There was a time when a website’s content didn’t matter all that much. As long as the SEO expert responsible for marketing it played nice with Google’s algorithms, it ranked high. Those days, however, are now far behind us.
Today, Google’s way more selective about what sites it allows at the top of its rankings – and far harsher on the tactics it’s identified as underhanded. What that means is that if you engage in black hat SEO, you’re going to get penalized. If you let too much spam crop up on your site, you’re going to get penalized.
And if your site consists of low-quality, ‘thin’ content, you’re going to get penalized. Continue reading
If you’re like most webmasters, you probably noticed something troubling at the beginning of last month – namely, that search engine rankings within your industry were all over the place. Some websites completely tanked, others rose straight to the top; worse still, it all happened seemingly without rhyme or reason. Not surprisingly, SEOs quickly went wild with speculation.
What was Google doing? Continue reading
It’s official: as of April 21, 2015, “mobile friendliness” is now a ranking factor. What that means is that if your site is not optimized for mobile browsing, it won’t just leave you with a bunch of dissatisfied users. It’ll also leave you with a ranking penalty.
Even if it’s a small penalty, there’s no point in getting hit with it if it’s easily avoided. Continue reading
Right now, the thing that everyone’s buzzing about is semantic search. Search engines, we’re told, are getting smarter – better at providing us with precisely what we’re looking for. The prevailing slogan of this shift, trumpeted by the likes of Google, is “things, not strings.”
It’s pretty easy to see where all this stuff came from, too. Smartphones and tablets have become more or less ubiquitous in modern society. With their spread, we’ve seen an increased focus on conversational search – on people asking questions of their devices rather than keying in a few search terms. Continue reading
I suppose there’s a certain allure to algorithm chasing, really. You’re on the bleeding edge of search engine optimization; an expert that all other marketing professionals look to for advice on how they can game the system created by Google. You’re constantly adapting, modifying, and re-working your strategies to adapt to the latest algorithmic change. Continue reading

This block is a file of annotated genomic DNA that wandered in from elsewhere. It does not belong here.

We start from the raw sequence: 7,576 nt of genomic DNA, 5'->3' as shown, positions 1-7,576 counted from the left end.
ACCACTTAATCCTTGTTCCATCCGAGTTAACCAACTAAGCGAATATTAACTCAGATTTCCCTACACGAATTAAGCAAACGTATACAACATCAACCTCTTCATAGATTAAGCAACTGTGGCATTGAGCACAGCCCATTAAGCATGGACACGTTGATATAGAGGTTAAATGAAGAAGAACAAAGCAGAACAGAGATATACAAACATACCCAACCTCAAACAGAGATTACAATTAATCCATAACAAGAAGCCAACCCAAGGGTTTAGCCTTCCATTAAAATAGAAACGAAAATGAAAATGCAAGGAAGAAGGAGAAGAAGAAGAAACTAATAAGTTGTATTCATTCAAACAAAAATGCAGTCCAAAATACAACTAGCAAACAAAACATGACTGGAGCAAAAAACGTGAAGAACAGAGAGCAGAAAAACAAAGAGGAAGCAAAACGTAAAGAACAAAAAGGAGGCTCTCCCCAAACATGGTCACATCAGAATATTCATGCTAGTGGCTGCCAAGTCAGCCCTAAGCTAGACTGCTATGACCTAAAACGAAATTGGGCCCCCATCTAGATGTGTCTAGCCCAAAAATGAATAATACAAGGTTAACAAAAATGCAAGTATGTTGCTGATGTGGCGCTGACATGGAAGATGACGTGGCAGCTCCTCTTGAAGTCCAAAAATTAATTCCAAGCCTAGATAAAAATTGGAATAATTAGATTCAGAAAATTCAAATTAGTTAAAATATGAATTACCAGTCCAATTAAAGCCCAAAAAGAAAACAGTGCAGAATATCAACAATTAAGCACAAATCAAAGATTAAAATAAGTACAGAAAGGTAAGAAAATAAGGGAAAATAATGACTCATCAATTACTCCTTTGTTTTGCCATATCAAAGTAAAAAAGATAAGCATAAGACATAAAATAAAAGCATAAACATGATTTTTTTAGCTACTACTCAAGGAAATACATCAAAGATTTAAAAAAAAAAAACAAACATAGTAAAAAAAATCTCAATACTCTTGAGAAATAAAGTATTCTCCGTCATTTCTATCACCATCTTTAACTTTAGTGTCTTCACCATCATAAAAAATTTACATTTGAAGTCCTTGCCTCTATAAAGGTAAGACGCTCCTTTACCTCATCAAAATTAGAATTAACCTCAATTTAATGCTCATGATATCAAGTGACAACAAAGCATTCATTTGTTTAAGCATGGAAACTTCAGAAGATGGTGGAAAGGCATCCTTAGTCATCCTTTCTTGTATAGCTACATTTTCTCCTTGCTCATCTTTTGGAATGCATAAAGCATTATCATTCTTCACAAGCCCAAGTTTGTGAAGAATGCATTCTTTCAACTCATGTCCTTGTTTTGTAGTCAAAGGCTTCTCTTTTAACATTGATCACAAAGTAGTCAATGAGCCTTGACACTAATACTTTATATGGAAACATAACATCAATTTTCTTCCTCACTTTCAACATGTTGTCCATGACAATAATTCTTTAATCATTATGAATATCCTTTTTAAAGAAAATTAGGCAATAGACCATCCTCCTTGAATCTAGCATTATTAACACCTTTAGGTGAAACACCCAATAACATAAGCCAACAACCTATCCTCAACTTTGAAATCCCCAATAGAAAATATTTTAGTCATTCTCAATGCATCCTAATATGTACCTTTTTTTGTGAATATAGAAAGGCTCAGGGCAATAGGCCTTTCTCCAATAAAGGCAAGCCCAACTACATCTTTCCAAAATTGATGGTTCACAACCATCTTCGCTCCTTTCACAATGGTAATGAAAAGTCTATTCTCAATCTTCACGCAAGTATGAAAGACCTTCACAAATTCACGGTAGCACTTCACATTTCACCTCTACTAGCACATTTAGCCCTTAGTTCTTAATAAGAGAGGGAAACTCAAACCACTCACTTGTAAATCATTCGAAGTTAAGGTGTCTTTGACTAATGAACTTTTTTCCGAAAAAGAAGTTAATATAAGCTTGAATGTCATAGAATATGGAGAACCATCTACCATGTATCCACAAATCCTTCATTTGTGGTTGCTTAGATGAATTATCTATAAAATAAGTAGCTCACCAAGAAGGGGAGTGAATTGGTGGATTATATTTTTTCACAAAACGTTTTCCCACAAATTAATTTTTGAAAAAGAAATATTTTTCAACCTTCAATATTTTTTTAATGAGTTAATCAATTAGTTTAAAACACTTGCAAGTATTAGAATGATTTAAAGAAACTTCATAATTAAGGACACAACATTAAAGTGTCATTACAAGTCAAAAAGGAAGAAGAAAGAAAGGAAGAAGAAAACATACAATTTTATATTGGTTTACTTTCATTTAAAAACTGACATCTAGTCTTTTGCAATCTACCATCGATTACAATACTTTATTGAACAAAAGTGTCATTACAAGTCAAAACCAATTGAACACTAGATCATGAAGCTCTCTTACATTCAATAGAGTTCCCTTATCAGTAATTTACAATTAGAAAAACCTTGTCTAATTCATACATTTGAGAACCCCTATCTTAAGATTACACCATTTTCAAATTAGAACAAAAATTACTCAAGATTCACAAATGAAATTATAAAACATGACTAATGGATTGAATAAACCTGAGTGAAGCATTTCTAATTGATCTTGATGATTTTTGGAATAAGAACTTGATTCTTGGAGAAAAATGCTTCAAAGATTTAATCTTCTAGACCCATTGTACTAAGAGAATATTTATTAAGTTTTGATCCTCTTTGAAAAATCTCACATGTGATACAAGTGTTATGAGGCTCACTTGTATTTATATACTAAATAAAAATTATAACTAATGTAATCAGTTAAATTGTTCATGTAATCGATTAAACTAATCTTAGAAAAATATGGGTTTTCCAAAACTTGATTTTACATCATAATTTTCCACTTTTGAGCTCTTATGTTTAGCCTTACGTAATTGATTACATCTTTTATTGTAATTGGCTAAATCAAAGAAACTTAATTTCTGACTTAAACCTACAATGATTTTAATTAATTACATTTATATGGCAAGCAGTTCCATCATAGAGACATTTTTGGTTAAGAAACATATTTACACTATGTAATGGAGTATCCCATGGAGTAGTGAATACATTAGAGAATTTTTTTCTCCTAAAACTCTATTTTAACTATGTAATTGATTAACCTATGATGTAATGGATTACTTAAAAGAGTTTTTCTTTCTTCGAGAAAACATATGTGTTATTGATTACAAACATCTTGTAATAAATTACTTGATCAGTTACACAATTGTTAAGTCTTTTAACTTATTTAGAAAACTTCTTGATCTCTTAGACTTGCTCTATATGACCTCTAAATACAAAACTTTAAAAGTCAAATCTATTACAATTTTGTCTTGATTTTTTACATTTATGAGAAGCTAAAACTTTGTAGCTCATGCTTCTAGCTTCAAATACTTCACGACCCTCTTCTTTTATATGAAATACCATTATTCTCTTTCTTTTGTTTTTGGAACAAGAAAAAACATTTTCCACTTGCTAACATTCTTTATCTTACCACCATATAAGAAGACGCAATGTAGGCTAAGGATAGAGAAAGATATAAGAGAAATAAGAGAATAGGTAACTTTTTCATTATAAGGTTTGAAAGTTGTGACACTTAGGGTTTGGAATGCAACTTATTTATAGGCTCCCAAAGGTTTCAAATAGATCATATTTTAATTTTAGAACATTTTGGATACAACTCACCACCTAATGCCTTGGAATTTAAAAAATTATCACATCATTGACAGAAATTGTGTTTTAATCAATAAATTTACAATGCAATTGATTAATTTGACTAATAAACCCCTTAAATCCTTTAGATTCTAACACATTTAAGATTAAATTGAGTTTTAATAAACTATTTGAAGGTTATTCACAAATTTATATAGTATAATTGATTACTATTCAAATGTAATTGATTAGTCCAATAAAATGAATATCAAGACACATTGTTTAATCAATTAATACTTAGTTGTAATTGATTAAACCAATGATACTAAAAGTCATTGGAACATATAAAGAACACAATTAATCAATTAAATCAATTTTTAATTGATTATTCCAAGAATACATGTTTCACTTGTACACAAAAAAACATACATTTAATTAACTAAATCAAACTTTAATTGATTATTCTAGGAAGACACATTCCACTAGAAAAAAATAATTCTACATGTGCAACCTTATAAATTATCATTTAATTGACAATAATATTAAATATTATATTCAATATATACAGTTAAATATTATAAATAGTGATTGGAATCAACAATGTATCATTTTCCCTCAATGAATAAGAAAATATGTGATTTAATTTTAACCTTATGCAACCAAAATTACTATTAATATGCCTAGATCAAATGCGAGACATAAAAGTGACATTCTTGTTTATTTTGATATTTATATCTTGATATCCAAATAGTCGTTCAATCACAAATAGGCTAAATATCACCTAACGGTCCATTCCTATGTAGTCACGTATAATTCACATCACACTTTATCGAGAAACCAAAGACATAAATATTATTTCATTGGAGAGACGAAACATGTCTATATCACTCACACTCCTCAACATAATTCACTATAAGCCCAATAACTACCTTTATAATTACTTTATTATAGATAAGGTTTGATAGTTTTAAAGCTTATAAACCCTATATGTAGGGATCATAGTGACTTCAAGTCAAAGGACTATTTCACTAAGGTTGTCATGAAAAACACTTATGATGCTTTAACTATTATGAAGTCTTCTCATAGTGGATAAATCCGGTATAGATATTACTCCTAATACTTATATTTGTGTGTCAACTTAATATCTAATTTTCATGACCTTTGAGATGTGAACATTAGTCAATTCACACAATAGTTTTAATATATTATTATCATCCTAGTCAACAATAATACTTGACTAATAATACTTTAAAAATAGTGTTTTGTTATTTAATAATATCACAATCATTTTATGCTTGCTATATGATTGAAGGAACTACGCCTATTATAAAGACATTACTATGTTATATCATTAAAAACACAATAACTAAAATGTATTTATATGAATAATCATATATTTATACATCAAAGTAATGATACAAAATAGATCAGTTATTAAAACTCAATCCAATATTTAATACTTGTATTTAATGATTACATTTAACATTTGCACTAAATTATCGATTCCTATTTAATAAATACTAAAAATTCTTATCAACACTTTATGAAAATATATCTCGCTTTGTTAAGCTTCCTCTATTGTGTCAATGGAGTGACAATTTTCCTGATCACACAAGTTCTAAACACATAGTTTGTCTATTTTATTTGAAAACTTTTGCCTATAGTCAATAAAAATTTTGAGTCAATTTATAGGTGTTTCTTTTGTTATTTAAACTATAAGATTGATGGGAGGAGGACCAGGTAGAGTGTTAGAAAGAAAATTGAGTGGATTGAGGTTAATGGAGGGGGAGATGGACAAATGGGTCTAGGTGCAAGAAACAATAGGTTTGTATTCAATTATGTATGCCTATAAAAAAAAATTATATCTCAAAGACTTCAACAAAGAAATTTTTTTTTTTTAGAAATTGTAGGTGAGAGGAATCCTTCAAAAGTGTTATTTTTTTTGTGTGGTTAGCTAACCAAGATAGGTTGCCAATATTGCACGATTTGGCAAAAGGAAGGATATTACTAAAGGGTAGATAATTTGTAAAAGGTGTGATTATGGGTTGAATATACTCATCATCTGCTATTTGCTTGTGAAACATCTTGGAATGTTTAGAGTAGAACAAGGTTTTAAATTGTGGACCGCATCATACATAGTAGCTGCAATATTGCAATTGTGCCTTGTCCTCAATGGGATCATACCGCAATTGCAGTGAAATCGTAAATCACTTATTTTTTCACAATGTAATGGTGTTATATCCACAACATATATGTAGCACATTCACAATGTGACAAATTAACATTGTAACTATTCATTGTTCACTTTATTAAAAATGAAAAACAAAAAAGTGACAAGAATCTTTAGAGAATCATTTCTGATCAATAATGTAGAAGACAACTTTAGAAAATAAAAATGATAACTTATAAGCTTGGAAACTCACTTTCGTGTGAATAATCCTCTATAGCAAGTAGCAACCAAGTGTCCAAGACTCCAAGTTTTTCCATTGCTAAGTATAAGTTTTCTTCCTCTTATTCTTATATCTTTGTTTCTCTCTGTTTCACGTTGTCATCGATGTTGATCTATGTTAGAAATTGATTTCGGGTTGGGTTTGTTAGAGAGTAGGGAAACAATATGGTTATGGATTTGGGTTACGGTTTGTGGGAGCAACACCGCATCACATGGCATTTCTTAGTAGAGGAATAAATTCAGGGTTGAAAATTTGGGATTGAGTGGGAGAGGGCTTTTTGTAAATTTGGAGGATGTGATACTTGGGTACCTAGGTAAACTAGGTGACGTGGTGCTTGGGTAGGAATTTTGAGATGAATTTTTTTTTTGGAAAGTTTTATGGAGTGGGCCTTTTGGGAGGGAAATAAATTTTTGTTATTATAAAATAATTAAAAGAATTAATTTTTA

The birth of Google’s Penguin algorithm – designed to cut down on link spam – had one rather unfortunate side effect. No, I’m not talking about all the webmasters claiming they were unjustly penalized by the algorithm. Rather, I’m talking about a new, underhanded tactic being practiced by all the black hat search engine marketers. Continue reading
In the world of content marketing, there’s a longtime misunderstanding even greater than the mislabeling of big data. I’m talking about demand generation and lead generation – two terms which are all too often used interchangeably. The truth is that they’re two very different approaches to content creation – and using the wrong one can mean a whole lot of wasted effort on your part.
Perhaps we shouldn’t get too far ahead of ourselves. Let’s start with an explanation of the difference between demand generation and lead generation. That’ll help us explain why the two are so often mixed up with one another, in addition to giving us a springboard into a discussion on optimization. Continue reading
Note: This guide assumes at least a basic knowledge of Drupal, including module installation. If you run into trouble, read through the Drupal Tutorial.
It may not be as popular as WordPress, but you’ll nevertheless find plenty of website owners who swear religiously by Drupal. It’s not hard to see why, really. There’s a lot to love about it.
It’s an incredibly secure platform and frequently updated besides. Drupal’s also easy to customize, with a bevy of both free and premium plugins available to webmasters and an intuitive web interface that makes it ideally suited to manage a large volume of content. Last but certainly not least, it’s extremely powerful from an SEO standpoint. Continue reading
We’re going to start today’s piece off with a few statistics: One third of mobile searches have local intent – meaning 66% of people searching on smartphones and cell phones are looking to purchase something in their immediate area(one-fifth on PCs). Fifty percent of those searches lead the user to visit a retail outlet (34% on desktops/laptops/tablets).
How about a few more statistics? Overall, 74% of Internet users search with local intent. 61% of local searches directly result in a purchase. More than 100 million people a month use Google Maps to find local business information.
Suddenly, local search seems a whole lot more important, doesn’t it? Continue reading
Search engine optimization can be pretty complicated – especially if you’re new to it. While it’s nowhere near as difficult and technical as some ‘experts’ and ‘gurus’ would have you believe, the learning curve can still be fairly steep. Truth be told, there’s a very good chance that – unless you’re some sort of seasoned expert yourself – you’ve made a bunch of mistakes optimizing your website.
Don’t get too bummed out about that, though. After all, making mistakes is one of the best ways to learn, right? The first step, of course, is knowing that you messed up in the first place.
To that end, here are a few of the lesser-known mistakes many webmasters tend to make when optimizing their site. Continue reading